One Week Later, Gallup Says Bush Approval Rating Has Fallen From 57% to 49%
A week after the most recent Gallup Poll for CNN and the USA Today claimed that Bush’s approval rating shot up to 57%, using a sample that had a 9 percentage point advantage for the GOP over Democrats (37% GOP, 28% Democrats), Gallup came out with its own poll last Friday. This poll, not done for CNN or USAT, and not bull-horned through the media and seemingly lost in the late Friday news dump, shows that Bush’s approval rating plummeted in one week to 49%, with his disapproval rating now up to 48%. As yet, I do not have the party ID breakdowns from Gallup on the Friday poll, but I suspect they will show something less than a 37% GOP-28% Democratic breakdown.
How often is there a 16% swing in a public opinion poll in one week?
As I said, the media is silent on this poll. A look at the Yahoo and Google front pages this morning yielded no mentions of a new Gallup poll that showed such bad numbers for Bush. And of course neither CNN nor USAT blasted this poll across their websites this morning. I wonder why the corporate conservative media doesn't find this a newsworthy story? Go figure.
Two things are noticeable in the story from Gallup’s website: first, the analysis by Gallup about why Bush’s numbers are falling; and second, Gallup’s attempt to support these lower numbers for Bush by comparing the new results as being in line with other recent polls like the AP/Ipsos poll last week.
Gallup makes the point that whatever bump Bush got from the SOTU and the Iraq election quickly dissipated when the focus turned to domestic issues like Bush’s Social Security benefit reduction/privatization plan and his budget cuts. Again, we can argue whether Bush ever had a bump to 57% from the SOTU and the Iraq election in the first place, when you had a sample that contained nearly a hundred more Republicans than Democrats. But Gallup feels that this recent drop is legitimate and tied to the problems Bush is having with the public on Social Security and his budget cuts.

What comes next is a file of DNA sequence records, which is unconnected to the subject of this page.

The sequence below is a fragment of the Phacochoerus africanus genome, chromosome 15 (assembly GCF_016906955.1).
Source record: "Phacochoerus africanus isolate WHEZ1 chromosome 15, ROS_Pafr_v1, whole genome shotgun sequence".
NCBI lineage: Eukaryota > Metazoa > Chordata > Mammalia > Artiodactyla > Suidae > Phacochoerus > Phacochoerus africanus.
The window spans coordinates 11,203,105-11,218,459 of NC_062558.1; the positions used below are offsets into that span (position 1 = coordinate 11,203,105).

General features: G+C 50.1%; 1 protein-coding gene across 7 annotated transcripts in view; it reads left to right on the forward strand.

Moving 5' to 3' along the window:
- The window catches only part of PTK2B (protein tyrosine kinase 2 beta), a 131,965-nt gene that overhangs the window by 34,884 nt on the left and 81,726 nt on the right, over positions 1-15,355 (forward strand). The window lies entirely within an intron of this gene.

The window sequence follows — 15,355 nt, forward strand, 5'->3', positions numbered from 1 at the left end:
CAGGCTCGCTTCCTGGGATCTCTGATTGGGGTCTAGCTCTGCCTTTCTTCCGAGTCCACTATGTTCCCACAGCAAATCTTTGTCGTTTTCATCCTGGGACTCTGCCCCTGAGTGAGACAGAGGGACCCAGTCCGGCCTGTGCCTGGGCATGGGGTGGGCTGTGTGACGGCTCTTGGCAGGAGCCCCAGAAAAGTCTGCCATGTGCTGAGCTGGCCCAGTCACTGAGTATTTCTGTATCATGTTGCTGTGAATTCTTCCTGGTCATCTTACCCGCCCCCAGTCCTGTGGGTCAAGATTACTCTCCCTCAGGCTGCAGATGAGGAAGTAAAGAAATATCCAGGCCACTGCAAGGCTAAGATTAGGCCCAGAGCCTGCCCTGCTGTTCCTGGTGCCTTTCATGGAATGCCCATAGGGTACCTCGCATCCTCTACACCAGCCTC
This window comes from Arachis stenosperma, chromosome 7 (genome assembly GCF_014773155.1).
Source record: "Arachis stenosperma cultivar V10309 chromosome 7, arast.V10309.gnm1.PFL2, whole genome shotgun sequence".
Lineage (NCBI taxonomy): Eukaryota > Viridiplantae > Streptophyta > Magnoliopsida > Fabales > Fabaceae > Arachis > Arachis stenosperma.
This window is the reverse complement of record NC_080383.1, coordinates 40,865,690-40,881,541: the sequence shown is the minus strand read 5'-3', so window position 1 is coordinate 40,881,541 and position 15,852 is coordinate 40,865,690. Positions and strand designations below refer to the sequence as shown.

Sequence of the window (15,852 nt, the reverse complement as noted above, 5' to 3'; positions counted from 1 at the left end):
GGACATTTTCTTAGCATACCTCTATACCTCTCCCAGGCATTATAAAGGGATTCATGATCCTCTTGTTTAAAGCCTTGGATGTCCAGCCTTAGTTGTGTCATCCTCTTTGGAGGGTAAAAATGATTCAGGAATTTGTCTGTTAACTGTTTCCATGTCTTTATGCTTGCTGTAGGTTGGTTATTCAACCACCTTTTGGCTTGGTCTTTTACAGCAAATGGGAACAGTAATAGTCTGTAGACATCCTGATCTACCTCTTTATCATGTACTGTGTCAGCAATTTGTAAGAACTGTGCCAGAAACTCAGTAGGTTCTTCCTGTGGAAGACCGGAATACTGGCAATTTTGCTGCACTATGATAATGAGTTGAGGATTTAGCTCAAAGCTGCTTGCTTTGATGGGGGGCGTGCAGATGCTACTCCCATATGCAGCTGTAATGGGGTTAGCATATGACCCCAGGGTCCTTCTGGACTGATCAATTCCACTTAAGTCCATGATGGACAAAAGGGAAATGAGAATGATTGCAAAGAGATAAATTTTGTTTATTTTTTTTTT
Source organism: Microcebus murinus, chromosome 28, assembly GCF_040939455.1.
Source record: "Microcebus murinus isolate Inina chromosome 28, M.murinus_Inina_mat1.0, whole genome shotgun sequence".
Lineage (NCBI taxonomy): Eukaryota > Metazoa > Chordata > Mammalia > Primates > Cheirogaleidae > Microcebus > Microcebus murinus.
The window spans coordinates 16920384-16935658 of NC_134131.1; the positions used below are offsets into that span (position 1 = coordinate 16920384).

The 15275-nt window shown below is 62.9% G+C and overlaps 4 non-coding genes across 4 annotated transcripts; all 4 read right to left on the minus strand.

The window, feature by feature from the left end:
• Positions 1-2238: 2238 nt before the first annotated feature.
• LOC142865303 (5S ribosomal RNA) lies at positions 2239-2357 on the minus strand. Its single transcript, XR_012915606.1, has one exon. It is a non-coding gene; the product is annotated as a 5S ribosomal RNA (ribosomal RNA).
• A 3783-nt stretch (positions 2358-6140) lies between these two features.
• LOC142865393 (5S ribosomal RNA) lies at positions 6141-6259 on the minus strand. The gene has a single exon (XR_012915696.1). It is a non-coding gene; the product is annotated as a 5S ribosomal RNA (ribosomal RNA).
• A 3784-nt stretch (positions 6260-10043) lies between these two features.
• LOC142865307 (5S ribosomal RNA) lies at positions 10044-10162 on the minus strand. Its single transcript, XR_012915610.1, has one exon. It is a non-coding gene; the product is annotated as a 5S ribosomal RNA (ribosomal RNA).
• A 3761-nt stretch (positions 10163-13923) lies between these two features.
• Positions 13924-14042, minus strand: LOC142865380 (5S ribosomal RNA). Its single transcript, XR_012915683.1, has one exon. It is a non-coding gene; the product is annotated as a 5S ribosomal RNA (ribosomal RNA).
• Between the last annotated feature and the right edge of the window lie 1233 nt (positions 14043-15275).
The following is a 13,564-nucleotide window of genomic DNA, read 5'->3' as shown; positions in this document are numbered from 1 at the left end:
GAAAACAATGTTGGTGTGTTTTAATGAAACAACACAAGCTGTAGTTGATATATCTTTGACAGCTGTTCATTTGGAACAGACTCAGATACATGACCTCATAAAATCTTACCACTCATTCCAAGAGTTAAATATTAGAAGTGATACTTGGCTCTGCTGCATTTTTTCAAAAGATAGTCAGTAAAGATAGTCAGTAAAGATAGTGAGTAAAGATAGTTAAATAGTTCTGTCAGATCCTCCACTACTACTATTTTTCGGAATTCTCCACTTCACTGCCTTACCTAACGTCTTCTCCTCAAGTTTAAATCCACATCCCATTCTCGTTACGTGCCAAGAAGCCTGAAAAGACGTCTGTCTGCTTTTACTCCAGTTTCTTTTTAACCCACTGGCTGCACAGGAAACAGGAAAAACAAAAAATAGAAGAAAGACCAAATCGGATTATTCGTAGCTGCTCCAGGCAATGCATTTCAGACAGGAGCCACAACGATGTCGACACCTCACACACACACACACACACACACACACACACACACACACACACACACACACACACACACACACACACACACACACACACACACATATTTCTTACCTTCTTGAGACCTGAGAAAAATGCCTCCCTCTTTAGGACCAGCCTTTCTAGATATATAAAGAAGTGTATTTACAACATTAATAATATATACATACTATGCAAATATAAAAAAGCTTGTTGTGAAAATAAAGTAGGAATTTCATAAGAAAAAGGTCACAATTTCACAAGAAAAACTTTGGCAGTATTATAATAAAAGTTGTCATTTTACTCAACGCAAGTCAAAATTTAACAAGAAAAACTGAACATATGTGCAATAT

Furthermore, Gallup points out that Bush’s approval ratings on the economy have fallen to 45%, a figure not seen since June of last year, even as the poll indicated that the public is gradually feeling better about the economy. This suggests that Bush isn’t getting any credit for the economy, and is only catching the negative fallout from his Social Security benefit cuts and budget choices. That message will not escape the Republicans in Congress.
Secondly, I think it is interesting that Gallup would compare their results in this poll with other pollsters who also show that Bush’s approval ranges anywhere from the AP/Ipsos 45% level up to Fox’s 51% level. I don’t recall seeing Gallup compare itself to other pollsters for validation of their results, and wonder why Gallup sees a need to do so here. Even Rasmussen has Bush at a 50%-49% split.
If Gallup, of all firms, says that Bush’s approval/disapproval is 49%-48%, then there are major problems at 1600 Pennsylvania Avenue, no matter what Muckdog or others think of Bush as a political card player. And what does it say about Bush's second term when he already has a disapproval rating as high as 48% or 49%, after rolling out his main agenda for the next two years? How bad will it get from here on?
I’m sure that the Republicans on the Hill are asking this also.
Update: Thanks to Gallup's courtesy and quick response, I received the party ID breakdowns for their last poll, which was 35% Democrats and 34% Republicans. Yet last week it was 37% Republicans and 28% Democrats, and in mid-January it was 33% Republican and 30% Democrat. Gallup, like other pollsters adjusts its samples to reflect census and demographic factors in the population as a whole and doesn't weight for party identification because they feel that party ID is too volatile. These numbers would lend credence to that concern. But do you think that party ID changes this much in four weeks?
When all is said and done, what this recent poll tells us is that when the sample has an almost evenly divided number of Republicans and Democrats, Bush's approval/disapproval numbers are also almost evenly divided. There's no surprise there.